I thought it was about time that I gave everyone an update on how my recovery is going since the stroke. It’s now been four months since the stroke, and although I’m still experiencing significant issues, I’m definitely doing much better than I could have hoped just a few weeks ago.
I no longer use the walking stick at all inside the house, but still rely on it when venturing outdoors – not that we are able to do that much at the moment. Even with the stick I can only manage very limited distances have to use the wheelchair for anything further -with the stick I could manage to get to the corner of my street – perhaps 100 yards or so. I had intended to attempt to walk to the corner while using the stick, and to do that daily and try to get a little bit further every day, in order to build up my strength and stamina, but the recent icy weather put paid to that notion until today.
=Just back from some walking practice and I did better than I thought, and was able to get down the stairs by myself – I only needed Peter’s help to hold the walking stick while I held onto the handrail. Then I managed to walk to the corner and back holding the walking stick in my hand, without actually using it, although I could feel my left leg getting very tired so that was as far as seemed prudent to push things for the time being. Next time I’ll try to get a few metres further. Then going up the close stairs, from the first floor landing I held the walking stick in my left hand. So I am getting very close to the point of being able to get up and down stairs without needing assistance. That’s a huge improvement.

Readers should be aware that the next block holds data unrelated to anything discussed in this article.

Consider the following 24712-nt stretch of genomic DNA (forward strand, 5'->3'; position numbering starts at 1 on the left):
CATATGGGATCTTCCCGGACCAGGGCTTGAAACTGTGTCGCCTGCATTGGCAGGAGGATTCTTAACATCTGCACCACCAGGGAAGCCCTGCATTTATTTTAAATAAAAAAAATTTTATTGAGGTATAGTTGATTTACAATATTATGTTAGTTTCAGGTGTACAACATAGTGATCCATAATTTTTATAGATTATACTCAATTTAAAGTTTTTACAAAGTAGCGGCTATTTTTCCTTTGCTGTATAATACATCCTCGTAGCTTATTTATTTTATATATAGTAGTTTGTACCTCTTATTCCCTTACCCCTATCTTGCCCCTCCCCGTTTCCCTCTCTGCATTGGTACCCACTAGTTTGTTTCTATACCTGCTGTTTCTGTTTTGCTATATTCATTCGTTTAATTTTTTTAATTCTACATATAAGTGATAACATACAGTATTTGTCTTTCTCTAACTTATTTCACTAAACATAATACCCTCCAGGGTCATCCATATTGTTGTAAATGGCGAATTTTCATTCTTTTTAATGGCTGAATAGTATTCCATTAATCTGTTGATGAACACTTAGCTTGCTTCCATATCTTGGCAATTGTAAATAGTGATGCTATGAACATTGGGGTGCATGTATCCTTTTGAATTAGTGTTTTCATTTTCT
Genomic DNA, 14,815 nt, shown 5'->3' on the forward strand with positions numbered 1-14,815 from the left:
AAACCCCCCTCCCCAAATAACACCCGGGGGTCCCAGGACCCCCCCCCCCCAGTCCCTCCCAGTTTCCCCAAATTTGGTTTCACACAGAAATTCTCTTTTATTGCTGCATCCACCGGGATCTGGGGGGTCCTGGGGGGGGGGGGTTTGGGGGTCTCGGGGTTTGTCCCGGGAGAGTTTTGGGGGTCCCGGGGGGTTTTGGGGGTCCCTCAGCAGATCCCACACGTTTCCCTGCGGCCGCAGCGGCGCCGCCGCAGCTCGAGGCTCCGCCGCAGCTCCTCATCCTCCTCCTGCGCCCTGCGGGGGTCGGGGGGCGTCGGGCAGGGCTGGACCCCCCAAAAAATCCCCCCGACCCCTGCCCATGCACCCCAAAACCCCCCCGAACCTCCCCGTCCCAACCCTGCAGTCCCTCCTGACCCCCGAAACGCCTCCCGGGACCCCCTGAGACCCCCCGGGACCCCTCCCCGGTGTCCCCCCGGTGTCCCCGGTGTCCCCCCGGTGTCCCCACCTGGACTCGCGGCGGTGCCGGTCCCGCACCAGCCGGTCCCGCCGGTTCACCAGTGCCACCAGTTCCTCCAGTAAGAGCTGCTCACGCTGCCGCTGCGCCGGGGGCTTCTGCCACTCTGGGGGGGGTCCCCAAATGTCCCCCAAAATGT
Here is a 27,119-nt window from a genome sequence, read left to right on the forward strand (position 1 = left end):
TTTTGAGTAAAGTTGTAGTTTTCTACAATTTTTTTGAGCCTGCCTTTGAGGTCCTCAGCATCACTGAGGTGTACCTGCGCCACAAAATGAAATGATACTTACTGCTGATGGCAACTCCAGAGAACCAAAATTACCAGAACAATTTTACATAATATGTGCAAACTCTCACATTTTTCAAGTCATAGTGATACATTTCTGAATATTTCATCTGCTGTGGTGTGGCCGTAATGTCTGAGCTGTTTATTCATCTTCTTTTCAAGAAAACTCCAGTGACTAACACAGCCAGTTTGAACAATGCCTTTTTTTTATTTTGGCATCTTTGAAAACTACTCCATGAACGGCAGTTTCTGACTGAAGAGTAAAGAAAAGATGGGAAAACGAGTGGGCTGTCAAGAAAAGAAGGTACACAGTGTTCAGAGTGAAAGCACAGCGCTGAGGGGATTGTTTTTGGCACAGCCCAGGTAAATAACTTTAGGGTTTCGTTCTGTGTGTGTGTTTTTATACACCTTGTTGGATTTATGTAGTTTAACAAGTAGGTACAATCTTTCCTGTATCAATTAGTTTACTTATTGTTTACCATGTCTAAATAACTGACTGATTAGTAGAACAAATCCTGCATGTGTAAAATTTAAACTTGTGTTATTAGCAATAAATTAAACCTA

Mentally I feel I’m doing a lot better. I’m not as forgetful as I was and friends I chat with regularly on the phone say that I am no longer repeating myself, no longer repeating myself, Which I was doing a lot in the weeks after being released from hospital.
In other little victories – I can now manage to flick the light switch and flush the toilet using my left hand, or at least I can nine times out of ten – that’s a massive improvement, just a couple of weeks ago it was no times out of ten. My left leg and hand and arm are still very weak. It’s only within the past few days that I’ve had enough strength in my fingers to flick a light switch, so things are definitely going in the right direction. It’s important to keep working on it. I also have to keep doing stretching exercises as in the weeks and months after a stroke the tendons tend to shrink due to a lack of normal muscle use. It makes me a bit stiff and sore, but it’s important to persevere with the exercises even though they can be uncomfortable. I’m taking some CBD paste, with a bit of chocolate to disguise the taste, at bedtime, and that’s definitely helping me get a decent night’s sleep.
I have even started to try and involve my left hand in typing, It’s slow and laborious, the movement in my left hand is pretty gross and uncoordinated. However the important thing is that there is useful movement. The goal over the next weeks and months will be to refine it, work on fine motor control and to build up strength and stamina.